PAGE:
Filed under: Dave Clarke, Soccer Coaching, Soccer Fitness, Soccer News, Soccer Refereeing, Soccer Skills, Soccer Team Management, Soccer Training
By David Clarke
Young players often find it difficult to make quick decisions during a game, so getting them used to thinking quickly and smartly should be part of any coaching schedule.
There are lots of ways to do this and it’s always good to add a fun element.
This session gets players making decisions and scoring points for their team – specifically in overload situations but also in 1v1s – with the use of five cards.
Players must react quickly to the instructions on the cards in order to score points or prevent opponents from doing so.
You need to make five simple cards with player combinations and points on them.
So the cards might work out something like:
1v1 = 5 points
3v2 = 4 points
4v2 = 3 points
2v1 = 2 points
3v1 = 1 point
How to set it up:
Create an area measuring 40×30 yards. For younger age groups, reduce the size.
You’ll need balls, bibs, cones and goals.
Put a goal at each end with a keeper in each.
Split your squad into two equal teams – one attacks while the other defends. The defending team must divide itself into two groups, positioned at opposite ends of the pitch.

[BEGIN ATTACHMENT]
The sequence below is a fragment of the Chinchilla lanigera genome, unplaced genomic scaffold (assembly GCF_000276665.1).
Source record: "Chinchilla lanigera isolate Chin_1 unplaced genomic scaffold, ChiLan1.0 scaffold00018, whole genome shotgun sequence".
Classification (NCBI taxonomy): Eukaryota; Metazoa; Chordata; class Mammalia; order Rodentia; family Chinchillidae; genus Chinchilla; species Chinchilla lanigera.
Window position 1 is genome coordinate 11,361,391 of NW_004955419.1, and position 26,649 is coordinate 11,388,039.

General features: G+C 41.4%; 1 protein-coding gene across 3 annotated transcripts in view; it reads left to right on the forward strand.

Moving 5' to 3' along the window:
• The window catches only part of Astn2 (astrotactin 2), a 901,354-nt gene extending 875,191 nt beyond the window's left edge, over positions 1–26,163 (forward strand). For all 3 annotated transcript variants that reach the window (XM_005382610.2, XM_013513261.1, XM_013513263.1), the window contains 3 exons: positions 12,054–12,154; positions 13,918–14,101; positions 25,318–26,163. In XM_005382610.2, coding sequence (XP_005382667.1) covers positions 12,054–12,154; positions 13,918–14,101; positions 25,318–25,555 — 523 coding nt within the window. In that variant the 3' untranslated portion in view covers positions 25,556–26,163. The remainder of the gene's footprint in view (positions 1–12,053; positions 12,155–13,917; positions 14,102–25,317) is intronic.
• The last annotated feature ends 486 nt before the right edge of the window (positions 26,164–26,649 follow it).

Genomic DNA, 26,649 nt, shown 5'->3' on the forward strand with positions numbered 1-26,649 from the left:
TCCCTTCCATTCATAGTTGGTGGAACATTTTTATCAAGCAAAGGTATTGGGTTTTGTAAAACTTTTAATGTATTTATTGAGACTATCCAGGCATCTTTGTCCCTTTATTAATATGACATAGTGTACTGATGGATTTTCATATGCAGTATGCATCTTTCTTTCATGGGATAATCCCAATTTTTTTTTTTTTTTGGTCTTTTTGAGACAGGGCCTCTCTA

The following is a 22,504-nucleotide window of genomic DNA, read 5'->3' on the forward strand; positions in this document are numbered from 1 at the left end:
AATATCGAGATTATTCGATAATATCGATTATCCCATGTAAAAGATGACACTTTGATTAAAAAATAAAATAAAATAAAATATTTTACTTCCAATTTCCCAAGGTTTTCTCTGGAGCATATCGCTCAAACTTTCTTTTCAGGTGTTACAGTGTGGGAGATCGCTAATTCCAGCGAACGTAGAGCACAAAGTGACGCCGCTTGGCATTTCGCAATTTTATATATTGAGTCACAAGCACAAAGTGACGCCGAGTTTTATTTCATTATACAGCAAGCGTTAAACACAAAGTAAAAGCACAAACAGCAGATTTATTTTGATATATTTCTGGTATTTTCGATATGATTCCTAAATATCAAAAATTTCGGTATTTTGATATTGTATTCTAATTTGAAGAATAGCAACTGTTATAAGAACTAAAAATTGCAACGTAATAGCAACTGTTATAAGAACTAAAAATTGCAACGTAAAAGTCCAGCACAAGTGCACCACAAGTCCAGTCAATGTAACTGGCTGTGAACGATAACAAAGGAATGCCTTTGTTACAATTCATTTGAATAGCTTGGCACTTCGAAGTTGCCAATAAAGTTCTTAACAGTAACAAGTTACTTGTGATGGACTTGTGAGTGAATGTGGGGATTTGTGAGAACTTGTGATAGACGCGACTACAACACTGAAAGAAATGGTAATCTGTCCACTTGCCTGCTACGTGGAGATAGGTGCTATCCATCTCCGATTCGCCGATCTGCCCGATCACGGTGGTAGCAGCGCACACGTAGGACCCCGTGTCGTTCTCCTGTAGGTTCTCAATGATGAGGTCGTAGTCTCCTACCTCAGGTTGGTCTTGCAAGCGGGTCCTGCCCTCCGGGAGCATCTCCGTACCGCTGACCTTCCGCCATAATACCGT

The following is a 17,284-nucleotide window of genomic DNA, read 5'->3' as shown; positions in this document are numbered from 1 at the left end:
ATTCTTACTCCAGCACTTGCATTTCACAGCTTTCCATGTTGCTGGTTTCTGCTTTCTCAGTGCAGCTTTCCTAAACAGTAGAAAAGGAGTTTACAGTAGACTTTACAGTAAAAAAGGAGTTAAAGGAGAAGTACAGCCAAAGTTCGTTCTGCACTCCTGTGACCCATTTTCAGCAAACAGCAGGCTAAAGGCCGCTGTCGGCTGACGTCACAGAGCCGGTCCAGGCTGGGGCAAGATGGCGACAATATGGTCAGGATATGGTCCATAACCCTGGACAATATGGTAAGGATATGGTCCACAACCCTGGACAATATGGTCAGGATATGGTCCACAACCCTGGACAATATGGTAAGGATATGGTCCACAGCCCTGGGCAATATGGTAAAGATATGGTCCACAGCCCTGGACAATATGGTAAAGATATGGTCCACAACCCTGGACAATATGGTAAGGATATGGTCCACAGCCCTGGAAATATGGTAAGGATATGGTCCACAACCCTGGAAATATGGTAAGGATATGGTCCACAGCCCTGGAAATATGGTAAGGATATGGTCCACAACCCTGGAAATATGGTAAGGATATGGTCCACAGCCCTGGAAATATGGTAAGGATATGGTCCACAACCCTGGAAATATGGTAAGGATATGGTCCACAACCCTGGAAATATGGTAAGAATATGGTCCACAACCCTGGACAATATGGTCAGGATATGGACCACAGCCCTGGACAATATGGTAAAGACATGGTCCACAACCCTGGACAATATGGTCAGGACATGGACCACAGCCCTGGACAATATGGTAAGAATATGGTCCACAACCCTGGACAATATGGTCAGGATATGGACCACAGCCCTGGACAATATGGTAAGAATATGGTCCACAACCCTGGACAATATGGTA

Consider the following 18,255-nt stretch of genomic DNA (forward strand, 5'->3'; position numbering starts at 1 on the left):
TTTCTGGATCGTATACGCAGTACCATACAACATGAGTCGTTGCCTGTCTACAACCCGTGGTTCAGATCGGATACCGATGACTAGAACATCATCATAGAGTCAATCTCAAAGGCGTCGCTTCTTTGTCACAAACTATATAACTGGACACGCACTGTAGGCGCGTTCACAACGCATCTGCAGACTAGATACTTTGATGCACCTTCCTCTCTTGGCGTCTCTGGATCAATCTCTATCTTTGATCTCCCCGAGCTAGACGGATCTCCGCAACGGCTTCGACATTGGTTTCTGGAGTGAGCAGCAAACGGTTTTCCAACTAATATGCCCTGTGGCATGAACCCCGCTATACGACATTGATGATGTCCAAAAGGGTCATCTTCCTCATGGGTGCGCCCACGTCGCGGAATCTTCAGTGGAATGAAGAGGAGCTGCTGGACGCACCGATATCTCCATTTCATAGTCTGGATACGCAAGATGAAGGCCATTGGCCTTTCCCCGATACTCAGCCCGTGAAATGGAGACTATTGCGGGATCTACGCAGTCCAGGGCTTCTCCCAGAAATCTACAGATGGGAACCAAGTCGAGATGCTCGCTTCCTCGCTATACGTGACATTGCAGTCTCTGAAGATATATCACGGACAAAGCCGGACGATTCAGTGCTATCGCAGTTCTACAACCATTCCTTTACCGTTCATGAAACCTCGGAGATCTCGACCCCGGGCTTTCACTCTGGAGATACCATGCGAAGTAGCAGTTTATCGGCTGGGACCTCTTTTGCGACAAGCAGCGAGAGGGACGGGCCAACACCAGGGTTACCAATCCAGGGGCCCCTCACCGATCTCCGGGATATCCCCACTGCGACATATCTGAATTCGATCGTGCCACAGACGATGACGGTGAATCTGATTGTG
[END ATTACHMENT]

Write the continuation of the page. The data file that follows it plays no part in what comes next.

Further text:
The attackers stand to one side near the halfway line.
You need a captain for each team. The attacking captain holds the cards and decides what combination of attacking players works best for each situation. This involves looking at the defenders at each end and deciding which players he would favour his team going up against.
The captain hands you the card for the combination he has chosen. His team earns the points shown on the card for each goal scored.
Play the ball to the attackers and inform defenders of the chosen formation. Defenders approach once the attackers begin.
If a goal is scored, the team attacks the other end in the same combination until it fails to find the net. At this point, attackers return to the halfway line and a new card is drawn.
Play until all the cards are finished, then swap each team’s role. The team with the most points wins.
Each player must be involved at least twice, and make sure you change captains.
Why this works:
This is a session that requires players to be alert across a number of very different "attack versus defence" scenarios.
And while a 4v1 overload would rarely occur in any game, being able to use every player, stretching a defender and offering forwards a number of passing decisions is good practice.
Sometimes, having too many players in an overload can actually be distracting because players hide away from taking responsibility.
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